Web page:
Cal Thomas – China’s monopoly on drug manufacturing

MARY REICHARD, HOST: Today is Thursday, March 26th. Good morning! This is The World and Everything in It from listener-supported WORLD Radio. I’m Mary Reichard.

NICK EICHER, HOST: And I’m Nick Eicher. WORLD commentator Cal Thomas on policies and pandemics.

CAL THOMAS, COMMENTATOR: Whatever became of Dan Quayle? He has kept a low profile since he was George H.W. Bush’s vice president three decades ago, so I called him up to discuss government policies related to the coronavirus. 

Quayle gives high marks to the Trump administration and its response to the coronavirus pandemic. He said—quote—“They’re doing a very good job. They know what they’re doing.” 

He also shares President Trump’s optimism about the nation’s recovery. But rather than a V-shaped recovery, he thinks it may look more like a U-shaped recovery—meaning it will take a little longer than people would like. 

Quayle noted that China’s near-monopoly on the production of drugs was not always the case. The U.S. tax code used to give preferential treatment to pharmaceutical companies that manufactured their products in Puerto Rico. But Bill Clinton signed a law phasing out those tax breaks, and the companies responded accordingly.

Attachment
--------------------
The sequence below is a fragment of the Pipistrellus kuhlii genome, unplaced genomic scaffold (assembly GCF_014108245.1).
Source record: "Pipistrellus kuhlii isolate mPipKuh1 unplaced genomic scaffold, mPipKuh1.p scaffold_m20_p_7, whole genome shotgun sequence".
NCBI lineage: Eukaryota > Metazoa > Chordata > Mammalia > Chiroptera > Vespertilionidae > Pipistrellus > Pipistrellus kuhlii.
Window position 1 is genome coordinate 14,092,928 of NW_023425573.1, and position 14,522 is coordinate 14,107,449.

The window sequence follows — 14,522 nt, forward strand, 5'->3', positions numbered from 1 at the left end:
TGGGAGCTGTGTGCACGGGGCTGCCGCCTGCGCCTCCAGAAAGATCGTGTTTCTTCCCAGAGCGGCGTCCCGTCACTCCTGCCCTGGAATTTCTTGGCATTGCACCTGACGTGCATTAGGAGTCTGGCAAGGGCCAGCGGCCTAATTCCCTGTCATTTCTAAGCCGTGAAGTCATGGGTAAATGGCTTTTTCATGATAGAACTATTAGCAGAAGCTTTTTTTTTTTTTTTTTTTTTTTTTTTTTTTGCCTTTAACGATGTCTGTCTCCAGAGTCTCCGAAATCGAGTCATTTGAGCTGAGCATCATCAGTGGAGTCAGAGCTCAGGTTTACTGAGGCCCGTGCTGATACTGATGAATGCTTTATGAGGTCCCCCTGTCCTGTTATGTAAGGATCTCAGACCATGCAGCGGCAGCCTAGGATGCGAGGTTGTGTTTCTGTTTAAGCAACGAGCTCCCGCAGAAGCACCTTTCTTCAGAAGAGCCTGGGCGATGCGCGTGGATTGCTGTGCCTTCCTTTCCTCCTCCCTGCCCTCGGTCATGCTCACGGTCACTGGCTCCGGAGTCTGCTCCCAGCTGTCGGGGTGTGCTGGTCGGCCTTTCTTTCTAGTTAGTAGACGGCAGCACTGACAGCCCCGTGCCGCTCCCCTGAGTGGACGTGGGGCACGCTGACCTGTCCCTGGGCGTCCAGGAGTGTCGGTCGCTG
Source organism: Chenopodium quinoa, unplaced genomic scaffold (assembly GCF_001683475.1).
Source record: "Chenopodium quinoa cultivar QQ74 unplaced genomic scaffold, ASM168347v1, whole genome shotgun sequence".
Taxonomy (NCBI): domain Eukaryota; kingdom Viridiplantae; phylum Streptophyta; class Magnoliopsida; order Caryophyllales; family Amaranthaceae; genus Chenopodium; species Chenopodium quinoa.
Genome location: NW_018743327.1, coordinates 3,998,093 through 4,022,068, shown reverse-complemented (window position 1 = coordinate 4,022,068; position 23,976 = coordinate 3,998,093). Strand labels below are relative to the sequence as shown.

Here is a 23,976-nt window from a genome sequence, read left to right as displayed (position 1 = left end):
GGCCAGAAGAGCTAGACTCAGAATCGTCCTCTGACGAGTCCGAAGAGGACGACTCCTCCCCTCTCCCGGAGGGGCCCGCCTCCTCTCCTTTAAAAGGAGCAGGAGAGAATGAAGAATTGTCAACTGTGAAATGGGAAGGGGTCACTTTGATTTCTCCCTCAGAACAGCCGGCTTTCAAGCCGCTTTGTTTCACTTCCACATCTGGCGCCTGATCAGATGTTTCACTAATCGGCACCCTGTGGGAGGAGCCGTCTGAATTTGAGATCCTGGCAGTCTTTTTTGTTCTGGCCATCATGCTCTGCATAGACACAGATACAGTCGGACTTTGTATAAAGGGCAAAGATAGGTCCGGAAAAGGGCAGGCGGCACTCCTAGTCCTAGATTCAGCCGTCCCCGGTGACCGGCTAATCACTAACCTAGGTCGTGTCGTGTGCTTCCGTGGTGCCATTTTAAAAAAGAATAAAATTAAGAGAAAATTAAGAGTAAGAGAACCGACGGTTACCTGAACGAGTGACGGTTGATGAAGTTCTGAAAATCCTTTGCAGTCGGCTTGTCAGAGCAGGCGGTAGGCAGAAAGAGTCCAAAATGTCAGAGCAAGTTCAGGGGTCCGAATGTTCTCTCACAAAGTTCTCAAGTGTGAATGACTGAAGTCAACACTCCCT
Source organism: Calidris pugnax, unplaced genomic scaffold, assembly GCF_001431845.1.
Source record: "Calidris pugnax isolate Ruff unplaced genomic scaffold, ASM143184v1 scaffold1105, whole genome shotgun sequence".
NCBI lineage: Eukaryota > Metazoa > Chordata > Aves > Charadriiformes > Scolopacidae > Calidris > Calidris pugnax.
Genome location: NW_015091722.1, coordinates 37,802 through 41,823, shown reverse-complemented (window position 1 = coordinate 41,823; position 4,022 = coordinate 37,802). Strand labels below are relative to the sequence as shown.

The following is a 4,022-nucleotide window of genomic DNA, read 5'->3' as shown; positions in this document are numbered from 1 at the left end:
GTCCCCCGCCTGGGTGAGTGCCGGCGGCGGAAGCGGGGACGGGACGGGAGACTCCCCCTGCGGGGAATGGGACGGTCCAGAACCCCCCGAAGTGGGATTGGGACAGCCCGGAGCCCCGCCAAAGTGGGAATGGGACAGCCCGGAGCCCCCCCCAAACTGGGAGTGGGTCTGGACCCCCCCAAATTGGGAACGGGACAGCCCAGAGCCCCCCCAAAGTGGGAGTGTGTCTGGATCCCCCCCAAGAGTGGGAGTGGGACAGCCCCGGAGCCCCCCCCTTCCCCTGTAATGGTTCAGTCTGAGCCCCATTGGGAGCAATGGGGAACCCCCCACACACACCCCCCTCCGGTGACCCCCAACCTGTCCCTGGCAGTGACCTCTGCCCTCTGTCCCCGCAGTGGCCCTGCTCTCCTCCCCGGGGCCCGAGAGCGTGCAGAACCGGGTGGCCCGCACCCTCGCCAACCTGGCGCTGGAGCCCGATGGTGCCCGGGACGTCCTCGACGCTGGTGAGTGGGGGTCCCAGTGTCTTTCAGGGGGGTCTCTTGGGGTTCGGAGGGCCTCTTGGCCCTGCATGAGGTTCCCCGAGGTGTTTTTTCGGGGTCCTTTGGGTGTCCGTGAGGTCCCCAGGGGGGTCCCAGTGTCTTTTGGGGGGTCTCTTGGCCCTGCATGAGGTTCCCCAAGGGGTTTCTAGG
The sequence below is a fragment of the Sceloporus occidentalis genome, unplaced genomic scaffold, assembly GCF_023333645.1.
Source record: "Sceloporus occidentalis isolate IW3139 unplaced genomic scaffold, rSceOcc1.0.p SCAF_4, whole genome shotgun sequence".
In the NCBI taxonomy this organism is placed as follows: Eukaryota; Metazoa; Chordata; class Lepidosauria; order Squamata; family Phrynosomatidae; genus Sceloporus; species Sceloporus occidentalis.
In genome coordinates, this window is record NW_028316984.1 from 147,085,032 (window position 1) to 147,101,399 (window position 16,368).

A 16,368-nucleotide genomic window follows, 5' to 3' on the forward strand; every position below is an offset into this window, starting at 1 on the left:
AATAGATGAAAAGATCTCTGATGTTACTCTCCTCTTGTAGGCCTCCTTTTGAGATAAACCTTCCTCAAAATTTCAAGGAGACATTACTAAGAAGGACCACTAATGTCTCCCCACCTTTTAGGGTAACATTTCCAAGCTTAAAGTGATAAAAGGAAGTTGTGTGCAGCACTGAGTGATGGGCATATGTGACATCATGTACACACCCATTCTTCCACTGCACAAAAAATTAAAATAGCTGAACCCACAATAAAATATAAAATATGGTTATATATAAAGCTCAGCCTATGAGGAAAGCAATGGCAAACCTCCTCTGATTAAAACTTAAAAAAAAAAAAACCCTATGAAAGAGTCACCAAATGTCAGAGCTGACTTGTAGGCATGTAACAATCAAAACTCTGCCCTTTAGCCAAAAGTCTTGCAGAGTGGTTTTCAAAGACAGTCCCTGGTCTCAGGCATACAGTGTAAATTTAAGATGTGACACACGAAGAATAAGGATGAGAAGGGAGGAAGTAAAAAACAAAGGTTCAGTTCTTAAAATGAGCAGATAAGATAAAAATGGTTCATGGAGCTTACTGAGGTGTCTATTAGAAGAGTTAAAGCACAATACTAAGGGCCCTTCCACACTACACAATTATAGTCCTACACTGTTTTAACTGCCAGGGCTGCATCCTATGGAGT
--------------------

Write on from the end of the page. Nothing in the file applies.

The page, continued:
“They left Puerto Rico and went to China,” Quayle told me. “I ask you today: Would you rather have medications produced in Puerto Rico, or in China?”

The former vice president believes the country that could be the “big winner” in this is Mexico. Quoting now—“Mexicans are hard workers, family oriented, good values, and the cost of labor is less in Mexico.”

Quayle said even if those drug companies didn’t bring their business back to the United States, “at least bring it back to North America.”

Quayle says the policy of engaging China—bringing them into the World Trade Organization and hoping communist leaders would be less authoritarian and more has not worked. Quote—“They want us out of the Pacific so they can be the dominant player in the world, and we have to recognize this. Instead of becoming more democratic and more in favor of human rights, they have moved in the opposite direction.” End quote. 

Despite the mocking criticism he often received when he was vice president, Quayle says he does—quote—“miss the politics, running the country, being in the Senate. I wouldn’t mind being back (in Washington), but I have no desire to go back there. It’s a noble cause. I wish more men and women would get involved in politics. We’d be better off for it.” End quote. 

For the last two decades, Quayle has been chairman of Cerberus Capital, an investment fund. He has an office in New York and a home in Phoenix. For him, life is good. For the country at the moment, not so much.

I’m Cal Thomas.

(Photo/Today) Dan Quayle

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